What Does A Leader Look Like?

Here are some words commonly used to identify the qualities of a 'Cultural Leader' at a conference for South West arts organisations called 'What Does A Leader Look Like?'

I had an inspiring day at a conference for South West arts organisations yesterday. The theme was ‘What Does A Leader Look Like?’.  Farooq Chaudhry, who became the Producer for English National Ballet in October 2013 gave an inspiring talk about his experience and thoughts on this, alongside Sue Hoyle OBE, Director of the Clore Leadership Programme and Claire Hodgson, theatre/dance director and conference organiser. Lots of input and discussion came from around 100 cultural leaders involved in dance, theatre, music, circus, film, museums, libraries, freelance producers, Arts Council and local authorities.

We talked about ‘cultural leaders’ and how to bring the next generation on. I thought I’d write a blog to give a flavour of the day for our Young Music Leaders (I’ll put this on bsharpresources.org) and others involved in pushing ideas forward (hence this post). Through the day, words kept coming up that help define the qualities of a good leader. These are some of them:

Personal characteristics:

Attitude - Leadership is about attitude and approach, not qualifications and training.

Vision – filter all your dreams down to one or two that you and your team really love.

Excellence: Strive for the best.

Confidence. Have confidence in yourself and build it in others. Lack of confidence is the biggest barrier to action.

Trust your team – why are they with you if you don’t trust them?

Risk taking without gambling recklessly, experiment, try, believe in success.

Rebelliousness – don’t accept convention is best. Challenge the norm, push boundaries.

Make a difference. Stand up and be counted.

Empathy towards people.

Listening – your way may not be the best.

Respect for others and differing views.

Enthusiasm – communicate the belief in your vision.

Commitment and determination to see something through.

Perseverance to overcome problems.

Stamina – in it for the long haul.

Calm – panic can lead to bad decisions and wobble team confidence.

Honesty – openness identifies challenges that can be resolved.

Integrity – to your values and those of your team.

Patience - problems always arise and may delay progress. Rome wasn't built in a day.

Judgement – when exploring something new, you may not know the answer and there may be no right or wrong way; use your experience and knowledge to guide you.

Responsibility - own up to things that go wrong.


Leave ego behind. Its not about you, its about an idea.


Project delivery:

Teamwork - build a team that shares your vision, working for an idea, not you.

Diversity in your team – gives new ideas, ways of working, culture and approach.

Reduce barriers to become involved . This could involve approaches to work such as employing someone to achieve a task where payment is not based on the hours they work but on the value they bring to the project. This gives team members the flexibility to do the job in the time of their own choosing and not be restricted to regular office hours. As long as they deliver the work, they can work around commitments in their personal life such as childcare and looking after family elders.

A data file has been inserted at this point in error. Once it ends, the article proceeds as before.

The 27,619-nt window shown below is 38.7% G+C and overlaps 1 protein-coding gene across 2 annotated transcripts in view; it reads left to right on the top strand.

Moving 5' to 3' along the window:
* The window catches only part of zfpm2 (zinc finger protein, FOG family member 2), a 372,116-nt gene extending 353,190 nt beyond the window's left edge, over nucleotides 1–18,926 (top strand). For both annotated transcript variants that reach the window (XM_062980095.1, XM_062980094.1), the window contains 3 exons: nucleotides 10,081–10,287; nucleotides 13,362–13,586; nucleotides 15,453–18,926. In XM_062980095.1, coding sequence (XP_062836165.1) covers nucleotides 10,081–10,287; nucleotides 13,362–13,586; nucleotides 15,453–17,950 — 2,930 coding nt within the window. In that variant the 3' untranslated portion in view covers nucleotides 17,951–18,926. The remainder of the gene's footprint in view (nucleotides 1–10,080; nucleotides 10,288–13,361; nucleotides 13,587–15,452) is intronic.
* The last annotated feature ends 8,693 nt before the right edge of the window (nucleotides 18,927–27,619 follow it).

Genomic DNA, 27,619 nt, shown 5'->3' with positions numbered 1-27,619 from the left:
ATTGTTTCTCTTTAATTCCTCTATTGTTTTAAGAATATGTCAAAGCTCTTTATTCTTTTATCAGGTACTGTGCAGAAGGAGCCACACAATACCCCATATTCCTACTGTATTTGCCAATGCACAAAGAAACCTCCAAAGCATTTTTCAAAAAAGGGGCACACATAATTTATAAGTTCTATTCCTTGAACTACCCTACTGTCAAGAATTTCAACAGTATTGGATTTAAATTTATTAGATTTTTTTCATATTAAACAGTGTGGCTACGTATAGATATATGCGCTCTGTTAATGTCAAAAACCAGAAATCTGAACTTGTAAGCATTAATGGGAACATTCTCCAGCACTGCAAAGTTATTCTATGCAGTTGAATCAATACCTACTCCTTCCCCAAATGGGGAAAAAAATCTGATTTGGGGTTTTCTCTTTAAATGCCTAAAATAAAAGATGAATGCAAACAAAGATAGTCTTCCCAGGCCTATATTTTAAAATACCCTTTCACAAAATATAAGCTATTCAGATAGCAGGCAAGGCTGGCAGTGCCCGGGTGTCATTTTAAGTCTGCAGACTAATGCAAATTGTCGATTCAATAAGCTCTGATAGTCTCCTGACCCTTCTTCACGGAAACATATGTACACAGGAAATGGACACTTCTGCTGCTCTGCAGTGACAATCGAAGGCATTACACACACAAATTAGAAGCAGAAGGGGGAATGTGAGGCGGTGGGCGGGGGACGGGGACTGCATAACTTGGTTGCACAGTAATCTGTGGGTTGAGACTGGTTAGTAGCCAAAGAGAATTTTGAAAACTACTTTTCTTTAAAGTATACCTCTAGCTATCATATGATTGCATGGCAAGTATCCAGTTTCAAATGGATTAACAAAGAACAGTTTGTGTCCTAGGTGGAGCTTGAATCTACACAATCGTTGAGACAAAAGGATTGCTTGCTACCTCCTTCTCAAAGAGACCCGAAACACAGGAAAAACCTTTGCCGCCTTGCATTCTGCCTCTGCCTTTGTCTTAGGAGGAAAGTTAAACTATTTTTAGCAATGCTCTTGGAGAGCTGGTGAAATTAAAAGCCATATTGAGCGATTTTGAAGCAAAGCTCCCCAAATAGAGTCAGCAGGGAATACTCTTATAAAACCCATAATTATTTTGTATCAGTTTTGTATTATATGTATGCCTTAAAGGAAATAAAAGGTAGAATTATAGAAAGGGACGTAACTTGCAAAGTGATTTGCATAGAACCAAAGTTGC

Collaboration – other individuals and organisations can help you add excellence. You don’t have to be alone.

Decide – the team can advise, but you should be decisive when needed.

Priority/select – lots of options may be open to you. Diluting your efforts could lead to loss of excellence. Stay focused.

Then there are all the normal processes of project management that are embedded in Youth Music’s and other good project work:

Plan; action; monitor; evaluate; share; adapt; repeat on a loop.

You know the score.

Can you add other leadership qualities?

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Mike Cook's picture

A great list - I think one important one that really should be added though is 'adaptability'. Working within some settings sometimes, a well thought out prepared plan might not work at all for that group of young people. Therefore adapting the session dependent upon the circumstances is a very handy skill to have.
Unfortunately I have seen plenty of practitioners struggle because they have an educational background, but when they enter a youth club setting then they can't handle the flexibility of the approach and can find it overwhelming.

Ayvin Rogers's picture

Adaptability is a good addition Mike. It combines other attributes and techniques such as listening, empathy, evaluating and decision making. Thanks for the suggestion.

Lucy Stone's picture

Love this post!
'Authentic' is a really important word when thinking about leadership. Being true to your values and vision goes a long way. It's also important to thinking about leadership skills and not about being 'the leader' - you don't have to be the boss to be a leader!

Ayvin Rogers's picture

Thanks Lucy. Your point reminds me of a quote told to us at the meeting. It was by Nelson Mandela who said (more or less), "A leader is like the shepherd of a flock of sheep. At the front of the flock are the curious, unafraid to explore and test the way forward. The flock follows these leaders, unaware that they are all quietly being led by the unseen shepherd at the back."

Ayvin Rogers's picture

The more I think about the Mandela quote, the less happy I am about it. It makes it seem as though a leader could be invisible and therefore unaccountable - not good! I suppose the point is in the subtlety of directing rather than making a big ego thing of it.